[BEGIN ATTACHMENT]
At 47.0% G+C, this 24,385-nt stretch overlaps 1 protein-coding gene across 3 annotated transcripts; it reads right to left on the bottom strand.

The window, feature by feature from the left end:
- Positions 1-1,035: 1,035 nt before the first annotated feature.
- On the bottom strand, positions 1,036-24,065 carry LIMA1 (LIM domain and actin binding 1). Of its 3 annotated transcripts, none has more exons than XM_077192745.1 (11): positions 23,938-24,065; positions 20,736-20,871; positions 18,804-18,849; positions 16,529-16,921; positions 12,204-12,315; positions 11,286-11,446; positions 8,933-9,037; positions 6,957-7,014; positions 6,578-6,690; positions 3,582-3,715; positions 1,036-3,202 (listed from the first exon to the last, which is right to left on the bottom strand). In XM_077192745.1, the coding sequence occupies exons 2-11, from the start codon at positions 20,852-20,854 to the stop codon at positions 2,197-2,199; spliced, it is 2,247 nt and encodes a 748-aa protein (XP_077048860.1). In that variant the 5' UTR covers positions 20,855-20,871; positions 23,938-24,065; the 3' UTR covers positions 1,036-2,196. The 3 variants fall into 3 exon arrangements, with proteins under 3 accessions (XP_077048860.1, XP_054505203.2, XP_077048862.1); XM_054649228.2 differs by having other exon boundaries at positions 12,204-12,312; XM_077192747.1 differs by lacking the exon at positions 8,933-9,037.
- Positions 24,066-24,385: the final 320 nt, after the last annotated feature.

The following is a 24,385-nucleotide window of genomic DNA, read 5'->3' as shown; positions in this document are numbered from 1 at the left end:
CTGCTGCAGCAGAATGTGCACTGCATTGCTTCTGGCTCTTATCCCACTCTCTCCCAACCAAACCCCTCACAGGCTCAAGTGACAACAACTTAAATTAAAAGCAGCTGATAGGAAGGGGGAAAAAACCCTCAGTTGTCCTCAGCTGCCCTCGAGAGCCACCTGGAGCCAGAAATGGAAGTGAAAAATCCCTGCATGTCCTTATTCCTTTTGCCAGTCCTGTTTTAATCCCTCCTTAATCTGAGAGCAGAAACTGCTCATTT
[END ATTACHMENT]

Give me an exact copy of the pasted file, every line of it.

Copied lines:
At 47.0% G+C, this 24,385-nt stretch overlaps 1 protein-coding gene across 3 annotated transcripts; it reads right to left on the bottom strand.

The window, feature by feature from the left end:
- Positions 1-1,035: 1,035 nt before the first annotated feature.
- On the bottom strand, positions 1,036-24,065 carry LIMA1 (LIM domain and actin binding 1). Of its 3 annotated transcripts, none has more exons than XM_077192745.1 (11): positions 23,938-24,065; positions 20,736-20,871; positions 18,804-18,849; positions 16,529-16,921; positions 12,204-12,315; positions 11,286-11,446; positions 8,933-9,037; positions 6,957-7,014; positions 6,578-6,690; positions 3,582-3,715; positions 1,036-3,202 (listed from the first exon to the last, which is right to left on the bottom strand). In XM_077192745.1, the coding sequence occupies exons 2-11, from the start codon at positions 20,852-20,854 to the stop codon at positions 2,197-2,199; spliced, it is 2,247 nt and encodes a 748-aa protein (XP_077048860.1). In that variant the 5' UTR covers positions 20,855-20,871; positions 23,938-24,065; the 3' UTR covers positions 1,036-2,196. The 3 variants fall into 3 exon arrangements, with proteins under 3 accessions (XP_077048860.1, XP_054505203.2, XP_077048862.1); XM_054649228.2 differs by having other exon boundaries at positions 12,204-12,312; XM_077192747.1 differs by lacking the exon at positions 8,933-9,037.
- Positions 24,066-24,385: the final 320 nt, after the last annotated feature.

The following is a 24,385-nucleotide window of genomic DNA, read 5'->3' as shown; positions in this document are numbered from 1 at the left end:
CTGCTGCAGCAGAATGTGCACTGCATTGCTTCTGGCTCTTATCCCACTCTCTCCCAACCAAACCCCTCACAGGCTCAAGTGACAACAACTTAAATTAAAAGCAGCTGATAGGAAGGGGGAAAAAACCCTCAGTTGTCCTCAGCTGCCCTCGAGAGCCACCTGGAGCCAGAAATGGAAGTGAAAAATCCCTGCATGTCCTTATTCCTTTTGCCAGTCCTGTTTTAATCCCTCCTTAATCTGAGAGCAGAAACTGCTCATTT